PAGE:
Matt Nicol, managing director of Nicol & Co, suggests this shift is largely due to stabilising interest rates and a drop in inflation which he believes will cause some optimism for the year ahead.
Mr Nicol speaks specifically of the five-year SWAP rates, which represent changing mortgage costs, stating they are at their “lowest level since last May”.
This shift came as a response to ongoing Bank of England decisions to keep the base rate at 5.25%.
Generally, this drop in the financial index alongside decreased inflation incites broader confidence for the residential market.
Mr Nicol said: “Our experience in 2023 may sound clichéd, but it was certainly a game of two halves, with the second half seeing the market responding and behaving in line with averages seen pre-Covid.
“Interest rates, through mortgage affordability, are a key determinant for the residential market outlook.
“Both SWAP rates and the recently announced sharp drop in inflation are now backing up the sense that interest rates have peaked, so we are looking forward to 2024 with a degree of optimism.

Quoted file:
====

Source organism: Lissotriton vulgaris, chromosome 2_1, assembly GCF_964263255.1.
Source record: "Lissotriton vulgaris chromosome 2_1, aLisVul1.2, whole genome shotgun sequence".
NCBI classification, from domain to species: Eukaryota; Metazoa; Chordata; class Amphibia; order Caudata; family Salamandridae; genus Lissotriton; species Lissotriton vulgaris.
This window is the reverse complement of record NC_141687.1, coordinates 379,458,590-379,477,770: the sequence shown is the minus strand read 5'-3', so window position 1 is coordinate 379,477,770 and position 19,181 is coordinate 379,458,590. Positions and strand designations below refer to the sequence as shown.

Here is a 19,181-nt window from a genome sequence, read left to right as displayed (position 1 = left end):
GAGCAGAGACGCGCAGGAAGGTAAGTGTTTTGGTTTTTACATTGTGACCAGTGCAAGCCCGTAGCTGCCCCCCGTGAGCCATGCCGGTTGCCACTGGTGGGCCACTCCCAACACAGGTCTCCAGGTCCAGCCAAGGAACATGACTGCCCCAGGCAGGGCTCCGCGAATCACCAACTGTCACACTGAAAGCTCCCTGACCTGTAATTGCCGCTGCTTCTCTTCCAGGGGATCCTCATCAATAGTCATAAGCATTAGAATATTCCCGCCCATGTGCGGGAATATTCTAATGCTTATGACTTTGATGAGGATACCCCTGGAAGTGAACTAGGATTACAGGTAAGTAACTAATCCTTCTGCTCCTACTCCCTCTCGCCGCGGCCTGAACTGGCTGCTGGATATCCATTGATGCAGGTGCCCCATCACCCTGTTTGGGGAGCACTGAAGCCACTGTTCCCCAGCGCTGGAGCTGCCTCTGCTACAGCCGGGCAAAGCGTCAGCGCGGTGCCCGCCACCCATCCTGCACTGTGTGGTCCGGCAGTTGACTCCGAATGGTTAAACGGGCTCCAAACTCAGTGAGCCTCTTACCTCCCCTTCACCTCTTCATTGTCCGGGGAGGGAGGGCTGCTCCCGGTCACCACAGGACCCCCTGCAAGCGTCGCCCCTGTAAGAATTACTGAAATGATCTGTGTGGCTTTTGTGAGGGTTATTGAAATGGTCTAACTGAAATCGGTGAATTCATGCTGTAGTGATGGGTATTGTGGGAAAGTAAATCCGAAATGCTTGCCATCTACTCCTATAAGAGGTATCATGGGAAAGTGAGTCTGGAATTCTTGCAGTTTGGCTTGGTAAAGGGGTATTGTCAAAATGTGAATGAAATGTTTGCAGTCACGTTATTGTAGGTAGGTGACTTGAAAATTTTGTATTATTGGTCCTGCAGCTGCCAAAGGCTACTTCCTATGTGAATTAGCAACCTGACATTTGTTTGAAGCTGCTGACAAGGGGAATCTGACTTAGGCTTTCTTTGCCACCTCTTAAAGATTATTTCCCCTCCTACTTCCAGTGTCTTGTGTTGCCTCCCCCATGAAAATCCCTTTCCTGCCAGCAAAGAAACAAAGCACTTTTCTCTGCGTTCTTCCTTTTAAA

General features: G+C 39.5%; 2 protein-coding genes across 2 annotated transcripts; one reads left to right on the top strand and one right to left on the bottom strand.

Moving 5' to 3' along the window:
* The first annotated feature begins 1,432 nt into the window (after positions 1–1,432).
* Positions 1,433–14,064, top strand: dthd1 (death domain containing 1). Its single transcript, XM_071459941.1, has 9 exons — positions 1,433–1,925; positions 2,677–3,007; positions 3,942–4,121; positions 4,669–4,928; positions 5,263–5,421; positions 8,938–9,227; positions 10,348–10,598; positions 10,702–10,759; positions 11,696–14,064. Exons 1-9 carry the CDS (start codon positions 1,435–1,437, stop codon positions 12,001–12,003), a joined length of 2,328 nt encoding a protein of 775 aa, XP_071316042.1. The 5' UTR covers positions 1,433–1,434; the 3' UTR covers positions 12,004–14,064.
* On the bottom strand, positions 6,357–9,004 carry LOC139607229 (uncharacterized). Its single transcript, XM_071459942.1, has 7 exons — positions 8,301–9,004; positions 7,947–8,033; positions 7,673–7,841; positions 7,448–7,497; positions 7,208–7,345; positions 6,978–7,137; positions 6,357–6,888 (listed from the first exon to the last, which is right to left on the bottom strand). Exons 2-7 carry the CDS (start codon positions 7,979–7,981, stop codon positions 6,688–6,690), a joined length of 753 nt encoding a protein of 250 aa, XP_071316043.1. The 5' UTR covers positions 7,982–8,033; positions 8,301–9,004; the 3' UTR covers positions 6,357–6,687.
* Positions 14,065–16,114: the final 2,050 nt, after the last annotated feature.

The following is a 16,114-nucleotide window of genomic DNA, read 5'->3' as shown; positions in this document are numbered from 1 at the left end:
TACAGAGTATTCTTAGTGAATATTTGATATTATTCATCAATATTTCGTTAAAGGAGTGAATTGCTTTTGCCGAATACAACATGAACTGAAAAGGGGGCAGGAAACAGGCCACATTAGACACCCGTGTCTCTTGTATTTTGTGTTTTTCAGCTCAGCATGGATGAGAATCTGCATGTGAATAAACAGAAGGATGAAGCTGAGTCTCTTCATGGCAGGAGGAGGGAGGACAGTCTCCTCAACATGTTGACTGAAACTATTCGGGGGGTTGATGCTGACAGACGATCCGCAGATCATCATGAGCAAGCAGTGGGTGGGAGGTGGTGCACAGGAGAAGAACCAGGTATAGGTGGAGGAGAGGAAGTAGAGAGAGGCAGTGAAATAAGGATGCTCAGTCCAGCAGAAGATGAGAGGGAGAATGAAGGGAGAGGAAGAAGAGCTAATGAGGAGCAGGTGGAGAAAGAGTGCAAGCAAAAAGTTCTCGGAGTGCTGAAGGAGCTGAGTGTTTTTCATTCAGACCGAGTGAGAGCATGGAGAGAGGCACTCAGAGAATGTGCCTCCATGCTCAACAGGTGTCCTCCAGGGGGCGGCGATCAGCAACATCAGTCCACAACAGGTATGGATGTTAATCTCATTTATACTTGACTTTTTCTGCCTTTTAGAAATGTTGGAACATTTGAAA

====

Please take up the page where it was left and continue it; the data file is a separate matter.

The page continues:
He added: “An improvement in sentiment should be evident from spring 2024, which means the year ahead is really looking like a return to a ‘new normal’.
“The conditions are good and likely to get better for buyers with more stock on the market to choose from and increasingly affordable mortgage solutions becoming available.”
The agent’s market update revealed a broad increase in sale prices across Worcestershire.
Malvern’s overall average transaction value remained at £307,849, whereas both Droitwich and Worcester saw increases of 2 per cent and 3 per cent, bringing their totals to £286,548 and £254,220 respectively.
Bucks to the trend, the average monthly rent for homes across the county saw an increase of 8%, with flats averaging £701 per month and houses peaking at £987.
The cheapest option for renters is Droitwich at an average of £727 per month, followed by Worcester at £824 and Malvern at £875.